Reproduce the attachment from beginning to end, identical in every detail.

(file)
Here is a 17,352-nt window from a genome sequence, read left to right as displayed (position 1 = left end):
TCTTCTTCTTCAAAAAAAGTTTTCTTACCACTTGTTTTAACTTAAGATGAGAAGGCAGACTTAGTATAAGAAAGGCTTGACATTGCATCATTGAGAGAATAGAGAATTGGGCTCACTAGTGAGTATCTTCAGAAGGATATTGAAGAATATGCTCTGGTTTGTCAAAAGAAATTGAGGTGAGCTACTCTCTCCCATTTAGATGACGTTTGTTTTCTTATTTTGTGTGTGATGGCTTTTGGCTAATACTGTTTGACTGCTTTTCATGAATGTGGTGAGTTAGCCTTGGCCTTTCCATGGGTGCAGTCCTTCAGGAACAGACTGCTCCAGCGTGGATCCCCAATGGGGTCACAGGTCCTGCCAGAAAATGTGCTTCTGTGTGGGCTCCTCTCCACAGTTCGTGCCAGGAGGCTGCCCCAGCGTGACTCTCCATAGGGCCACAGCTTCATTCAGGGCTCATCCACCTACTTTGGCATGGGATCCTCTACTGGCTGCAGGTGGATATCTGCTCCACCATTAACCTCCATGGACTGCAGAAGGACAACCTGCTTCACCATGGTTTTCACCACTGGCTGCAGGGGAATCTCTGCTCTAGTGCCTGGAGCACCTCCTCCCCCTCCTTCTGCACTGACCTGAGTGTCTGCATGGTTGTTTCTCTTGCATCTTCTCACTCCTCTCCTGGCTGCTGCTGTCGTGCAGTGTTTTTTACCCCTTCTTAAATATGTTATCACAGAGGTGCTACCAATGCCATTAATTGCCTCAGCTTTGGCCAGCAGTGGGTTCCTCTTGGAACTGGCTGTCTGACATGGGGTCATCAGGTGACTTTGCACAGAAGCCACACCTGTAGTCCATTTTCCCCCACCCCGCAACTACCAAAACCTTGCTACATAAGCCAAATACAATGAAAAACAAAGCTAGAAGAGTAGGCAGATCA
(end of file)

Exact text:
Here is a 17,352-nt window from a genome sequence, read left to right as displayed (position 1 = left end):
TCTTCTTCTTCAAAAAAAGTTTTCTTACCACTTGTTTTAACTTAAGATGAGAAGGCAGACTTAGTATAAGAAAGGCTTGACATTGCATCATTGAGAGAATAGAGAATTGGGCTCACTAGTGAGTATCTTCAGAAGGATATTGAAGAATATGCTCTGGTTTGTCAAAAGAAATTGAGGTGAGCTACTCTCTCCCATTTAGATGACGTTTGTTTTCTTATTTTGTGTGTGATGGCTTTTGGCTAATACTGTTTGACTGCTTTTCATGAATGTGGTGAGTTAGCCTTGGCCTTTCCATGGGTGCAGTCCTTCAGGAACAGACTGCTCCAGCGTGGATCCCCAATGGGGTCACAGGTCCTGCCAGAAAATGTGCTTCTGTGTGGGCTCCTCTCCACAGTTCGTGCCAGGAGGCTGCCCCAGCGTGACTCTCCATAGGGCCACAGCTTCATTCAGGGCTCATCCACCTACTTTGGCATGGGATCCTCTACTGGCTGCAGGTGGATATCTGCTCCACCATTAACCTCCATGGACTGCAGAAGGACAACCTGCTTCACCATGGTTTTCACCACTGGCTGCAGGGGAATCTCTGCTCTAGTGCCTGGAGCACCTCCTCCCCCTCCTTCTGCACTGACCTGAGTGTCTGCATGGTTGTTTCTCTTGCATCTTCTCACTCCTCTCCTGGCTGCTGCTGTCGTGCAGTGTTTTTTACCCCTTCTTAAATATGTTATCACAGAGGTGCTACCAATGCCATTAATTGCCTCAGCTTTGGCCAGCAGTGGGTTCCTCTTGGAACTGGCTGTCTGACATGGGGTCATCAGGTGACTTTGCACAGAAGCCACACCTGTAGTCCATTTTCCCCCACCCCGCAACTACCAAAACCTTGCTACATAAGCCAAATACAATGAAAAACAAAGCTAGAAGAGTAGGCAGATCA